GenuineVC David Beisel's Perspective on Digital Change

December 27, 2005

In his post “First 300,000 is Easy,” Om Malik questions “if the whole Web 2.0 thing is still in a very-early adopter stage… I get a feeling that it will be a long time before the concepts filter into mainstream usage.”

I share his concern that many of the emerging web services are actually only being used by a small subset of the total overall internet population – the extreme techie set. Of course, by definition, early adopters come first. But I wonder if many of the recently launched services emerging are consciously (or more likely, subconsciously) “digerati-facing” services, as opposed to true “consumer-facing” services. While a nice mention in a high-profile tech blog will jump-start a start-up site, that exposure doesn’t necessarily translate into widespread usage.

To me, this situation seems a symptom of both product design and marketing positioning. Design & market a service for the digerati; it will attract the digerati. Design & market a service for the masses; it will attract the masses.

Is attracting the first 300K users easy? Hardly. But perhaps in some cases growing from 30K to 300K users is less difficult than growing from 300K to 3MM.

It will be very interesting to see which of the online services who’ve gained initial techie-focused traction will be able to convert that momentum to a wider audience. Sure, not all recent startups are just for the techie crowd (Clipmarks and Meebo come to mind as counter examples, along with many others). I’d speculate that in 2006, a couple of the “breakout” services will leapfrog the digerati set altogether, gaining early acceptance of general consumers via techniques like search engine optimization and peer-to-peer marketing. There are many paths to mass adoption, and I think that it can be accomplished either with or without extreme techie acceptance first, depending on the strategy deployed.

  • Pete Cashmore


    I totally agree, but the way I see it is that promoting your service to the digerati is easy – just use the blogosphere. Getting your product in front of mainstream users is much harder, so the easiest route seems to be to get the savviest, smartest users on board first with the expectation that they’re evangelize a great service.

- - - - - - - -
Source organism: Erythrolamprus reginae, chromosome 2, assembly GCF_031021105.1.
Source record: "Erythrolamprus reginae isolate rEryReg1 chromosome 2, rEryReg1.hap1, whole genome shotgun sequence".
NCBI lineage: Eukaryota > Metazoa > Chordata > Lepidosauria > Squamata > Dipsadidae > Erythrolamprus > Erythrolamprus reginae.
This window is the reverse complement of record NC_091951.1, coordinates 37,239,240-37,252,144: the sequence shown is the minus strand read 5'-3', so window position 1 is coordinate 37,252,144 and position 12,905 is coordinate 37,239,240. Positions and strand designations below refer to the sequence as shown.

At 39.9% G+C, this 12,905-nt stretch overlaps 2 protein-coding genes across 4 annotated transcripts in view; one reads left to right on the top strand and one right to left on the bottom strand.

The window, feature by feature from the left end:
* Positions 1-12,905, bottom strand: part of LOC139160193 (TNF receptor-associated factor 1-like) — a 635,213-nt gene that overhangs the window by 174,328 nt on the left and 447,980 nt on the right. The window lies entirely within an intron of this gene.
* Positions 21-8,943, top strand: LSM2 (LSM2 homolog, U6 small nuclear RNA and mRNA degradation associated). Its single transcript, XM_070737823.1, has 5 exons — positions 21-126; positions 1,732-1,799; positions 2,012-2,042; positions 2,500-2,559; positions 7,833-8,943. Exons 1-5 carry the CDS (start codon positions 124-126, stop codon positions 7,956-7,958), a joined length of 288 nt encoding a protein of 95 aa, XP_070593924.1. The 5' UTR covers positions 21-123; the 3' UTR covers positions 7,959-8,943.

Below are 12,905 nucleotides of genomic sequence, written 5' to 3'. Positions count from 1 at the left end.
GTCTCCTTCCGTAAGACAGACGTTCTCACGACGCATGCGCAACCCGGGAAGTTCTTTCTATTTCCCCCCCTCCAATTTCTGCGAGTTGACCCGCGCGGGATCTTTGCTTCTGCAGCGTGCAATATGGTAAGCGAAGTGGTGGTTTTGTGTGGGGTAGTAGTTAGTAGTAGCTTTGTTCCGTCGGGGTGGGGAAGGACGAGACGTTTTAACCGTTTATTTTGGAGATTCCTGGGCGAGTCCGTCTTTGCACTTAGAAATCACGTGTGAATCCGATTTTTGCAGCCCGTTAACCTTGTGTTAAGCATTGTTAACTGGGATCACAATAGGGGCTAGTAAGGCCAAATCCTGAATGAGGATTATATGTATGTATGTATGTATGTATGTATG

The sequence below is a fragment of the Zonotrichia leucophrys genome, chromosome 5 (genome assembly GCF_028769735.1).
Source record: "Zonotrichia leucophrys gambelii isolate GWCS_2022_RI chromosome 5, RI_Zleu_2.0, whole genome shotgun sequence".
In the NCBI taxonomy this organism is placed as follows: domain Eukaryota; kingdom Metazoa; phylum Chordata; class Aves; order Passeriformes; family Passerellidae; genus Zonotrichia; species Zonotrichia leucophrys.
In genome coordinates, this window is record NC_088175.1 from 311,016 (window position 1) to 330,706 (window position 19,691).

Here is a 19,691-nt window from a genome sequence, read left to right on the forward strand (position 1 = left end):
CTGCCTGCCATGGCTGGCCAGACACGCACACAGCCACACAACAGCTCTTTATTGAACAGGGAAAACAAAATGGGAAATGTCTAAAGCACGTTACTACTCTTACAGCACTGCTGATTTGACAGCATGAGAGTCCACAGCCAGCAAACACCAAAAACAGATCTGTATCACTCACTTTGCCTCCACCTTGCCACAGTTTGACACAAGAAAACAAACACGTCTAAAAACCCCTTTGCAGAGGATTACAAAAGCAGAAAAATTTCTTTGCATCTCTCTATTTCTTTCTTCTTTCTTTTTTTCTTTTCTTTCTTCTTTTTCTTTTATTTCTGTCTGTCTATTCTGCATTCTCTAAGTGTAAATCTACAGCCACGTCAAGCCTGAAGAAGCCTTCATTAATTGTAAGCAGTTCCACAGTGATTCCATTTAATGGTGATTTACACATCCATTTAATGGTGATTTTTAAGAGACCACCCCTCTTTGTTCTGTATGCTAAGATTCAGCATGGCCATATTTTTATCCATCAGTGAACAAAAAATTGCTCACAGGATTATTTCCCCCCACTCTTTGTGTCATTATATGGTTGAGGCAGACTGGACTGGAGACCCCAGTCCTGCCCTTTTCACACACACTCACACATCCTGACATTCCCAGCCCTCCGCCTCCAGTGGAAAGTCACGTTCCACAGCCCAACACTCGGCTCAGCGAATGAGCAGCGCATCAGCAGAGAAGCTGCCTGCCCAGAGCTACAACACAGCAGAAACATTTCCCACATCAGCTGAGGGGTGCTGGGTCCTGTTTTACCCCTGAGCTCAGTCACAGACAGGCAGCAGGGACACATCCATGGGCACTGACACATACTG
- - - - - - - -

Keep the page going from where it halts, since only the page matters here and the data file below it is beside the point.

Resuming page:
• Abby

    I tried to post on this before, but my internet connection went out.

    I haven’t tried clipmark. It seems very similar to furl–only prettier. Meebo could be useful. I mostly just use AIM for chatting–occasionally hotmail’s version. If I IM at work, I get in trouble. So e-mail is a more important tool for me. (I’m sure that this marks me as an old fogey at the age of 30.)

    I think that tagging is a brilliant concept, but I have not found to be at all intuitive and have avoided it for that reason. Perhaps it will improve now that it is owned by Yahoo.

  • Erik Schwartz

    The other challenge is the support issue.

    It’s one thing to build and support a feature for a technically savvy audience of a few hundred thousand, it’s an entirely different issue to build an infrastructure that can support a mainstream, naive user base an order of magnitude larger than that.

    I see many of the “build it to flip” single feature companies (who didn’t bother with a revenue stream) getting in deep weeds over this issue. A revenue stream is very important, it allows the entrepeneur to decide when is the best time to liquidate to maximize value, rather than needing to sell out to leverage the support infrastructure of a larger entity.

    In 1997 I was leading the entertainment group at Yahoo! when we made a small acquisition and built the casual gaming site. By far the biggest challenges we had in scaling into Yahoo! Games were in supporting the massively larger audience of far less passionate users.

  • Terry Leach

    I have given alot of thought to the “Digerati-Facing Services” and “Consumer-Facing Services” in my quest to bring my ideas to life. I believe there are a couple of barriers that limit the jump from “Digerati-Facing” to “Consumer-Facing” Services.1. Lack of highly available always on Broadband Internet access in the U.S.2. Entrepreneur lacking “Systematic thinking” about the product or services. If entrepreneur were to think about the bell curve of technology adoption and how their product or service fits into a system. I believe they would get beyond the Digerati-facing service.

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